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Messages - trees241

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Hi Igor, I have not looked at variations of the last name, although he did go by Vogel at times (instead of Vogelfanger) and in fact Vogel is the name which continued on throughout the family. If the Vogelfanger from 1919 signature is the same Vogelfanger, this particular one requested a change in 1920 to a different surname entirely, based on a newspaper clipping I found online. That is where my research will continue once I have closed up some additional leads pre-1920 name change.

Out of interest for additional signature comparison, I have posted here an additional signature from the Naturalization records, this time his V is more closely matching his signature from the 1912 primary document we have on hand. Thoughts? By the way, I thought the style of his lowercase E was "unique", but a witness on his naturalization record had a signature with a similar "backwards 3" lowercase E. Does that negatively impact the likelihood this could be the same Vogelfanger from the primary document (1912)? It would still be unusual I think for there to be two individuals with the same signature style, same birth region, correct age, etc.

Again, thanks for your thoughts and replies!

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Thank you all for the warm welcome!

The "casual" signature (first image), from 1912, is from a personal postcard he wrote to my great-grandmother, at about the age of 26, and so, the formal document would place him at about age 33.

I would say that, despite the fact that the second signature has a definite slant which is missing in the first, the actual way of writing the letters is extremely similar.

Vogelfanger is a pretty unusual name!  :)

Thanks Karen! I agree, despite the slant, it may be that way due to the formality of the document from 1919. The relative "rarity" of the name may help in this case!

Welcome from me too  :)

I agree with Karen. Apart from the slant the letters are more or less identically formed.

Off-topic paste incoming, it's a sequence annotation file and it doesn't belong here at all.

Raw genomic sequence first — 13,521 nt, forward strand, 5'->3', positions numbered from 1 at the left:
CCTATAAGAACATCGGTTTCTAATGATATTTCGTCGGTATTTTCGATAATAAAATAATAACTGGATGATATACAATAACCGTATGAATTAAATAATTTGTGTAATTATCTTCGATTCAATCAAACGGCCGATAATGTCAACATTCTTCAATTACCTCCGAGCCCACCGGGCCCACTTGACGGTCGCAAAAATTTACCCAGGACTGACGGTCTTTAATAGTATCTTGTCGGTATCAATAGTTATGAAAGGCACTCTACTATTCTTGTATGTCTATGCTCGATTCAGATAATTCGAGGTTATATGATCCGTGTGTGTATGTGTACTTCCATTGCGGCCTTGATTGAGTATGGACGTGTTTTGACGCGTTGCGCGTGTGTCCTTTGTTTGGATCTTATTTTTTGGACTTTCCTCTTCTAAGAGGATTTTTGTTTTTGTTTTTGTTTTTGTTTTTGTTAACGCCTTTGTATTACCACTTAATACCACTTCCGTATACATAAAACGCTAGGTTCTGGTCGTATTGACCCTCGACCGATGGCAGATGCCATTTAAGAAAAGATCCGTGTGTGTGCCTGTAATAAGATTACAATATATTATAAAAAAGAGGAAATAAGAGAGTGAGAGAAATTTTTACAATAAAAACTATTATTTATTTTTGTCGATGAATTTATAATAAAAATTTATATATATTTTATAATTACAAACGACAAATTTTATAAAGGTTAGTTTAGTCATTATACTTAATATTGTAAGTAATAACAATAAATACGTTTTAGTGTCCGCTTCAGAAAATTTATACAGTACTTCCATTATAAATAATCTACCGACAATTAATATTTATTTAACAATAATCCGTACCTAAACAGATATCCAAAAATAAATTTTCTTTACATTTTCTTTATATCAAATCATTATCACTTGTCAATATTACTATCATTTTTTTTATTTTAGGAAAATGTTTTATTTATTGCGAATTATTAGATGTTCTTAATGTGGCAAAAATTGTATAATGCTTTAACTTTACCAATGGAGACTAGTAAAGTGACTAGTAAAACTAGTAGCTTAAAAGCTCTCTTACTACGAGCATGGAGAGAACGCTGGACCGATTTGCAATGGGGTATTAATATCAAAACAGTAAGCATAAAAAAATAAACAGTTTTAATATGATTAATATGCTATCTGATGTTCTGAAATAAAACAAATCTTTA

Gadget 

Thank you for your input Gadget! Much appreciated. A third observation about the signature I'd like to list here is that it seems he "stops" at V-o-g, and then "restarts" the signature on the "e". It looks like this happens on both signatures, does it seem that way?

Not if you are a fan of The Magic Flute!

Perhaps it's the equivalent of Fowler (rather than bird catcher).

Richard

I had to look up The Magic Flute! We knew the meaning of the name, but somehow did not know about The Magic Flute.  We like our classical composers, just needed to add this Opera to the list it looks like! ;D 

I agree, they look very similar indeed and you've pulled out all the unusual matching similarities.

Just the slant of the writing differs.

Sounds a fascinating story - keep us updated with your researches!

And welcome from me too.   ;D

Thanks Igor! One other similarity I noted above, namely that it appears he stops with Vog, and then starts up again with the "e", on both signatures. Could there be something there? Will keep you updated on the research!

The second signature has been written speedily and confidently.  The first is more ponderous, hence the lack of slope.  But, at what age did the signatures occur?

The first image, from 1912 (about age 26), was a speedily written postcard note for my great-grandmother, and the 1919 document was a more formal document, placing him at about age 33. Since it was a document for citizenship, I am sure folks would be more careful in their signature.

A warm welcome from me too....I would agree with what has been said and think they were written by the same hand.
Carol

Thanks Carol! It is very exciting that this could be a major lead and confirmation from the research!

What is the document that the first signature appears on?

You’ve done well to find both documents “trees241” - and welcome to rootschat.  :)

Thanks Ruskie for the welcome! First document is a "casual note" on a postcard.

Again, thanks all for your replies and for the warm welcome! This may be the lead I have been looking for, and is exciting.

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Hi all, new here. I have been looking for my lost great-grandfather. Story goes he went to work one day in 1917 and never came back. I am working on some additional research via tips I learned from a genealogy course. I think I may have my first breakthrough.

I have posted an original signature below (from 1912, primary source), and below that I have posted a signature found on a naturalization paper from 1919 via external research. I am interested in your thoughts as to whether these signatures could be of the same person, and therefore, a significant lead in finding my lost great-grandfather.

You will see in both signature examples: (1) The lowercase E looks like a backwards "3", and contains a trailing mark/slash. (2) The lowercase L is shorter than the lowercase F. In his other primary documents we have (postcards), the lowercase "E"s are consistent, like a backwards 3. His uppercase V has varied slightly, but remains similar to these examples. Also, his lowercase "L"s are also consistent with these signatures in other postcards. I have tried researching other handwriting styles, but I am assuming it would be unlikely for there to be two people with the same name (both first and last names in this case) and have the same two signature features, and have been born at roughly the same time and from the same region in Europe!

Looking forward to your replies! My friend told me about this site, and I am glad to see a supportive community here.

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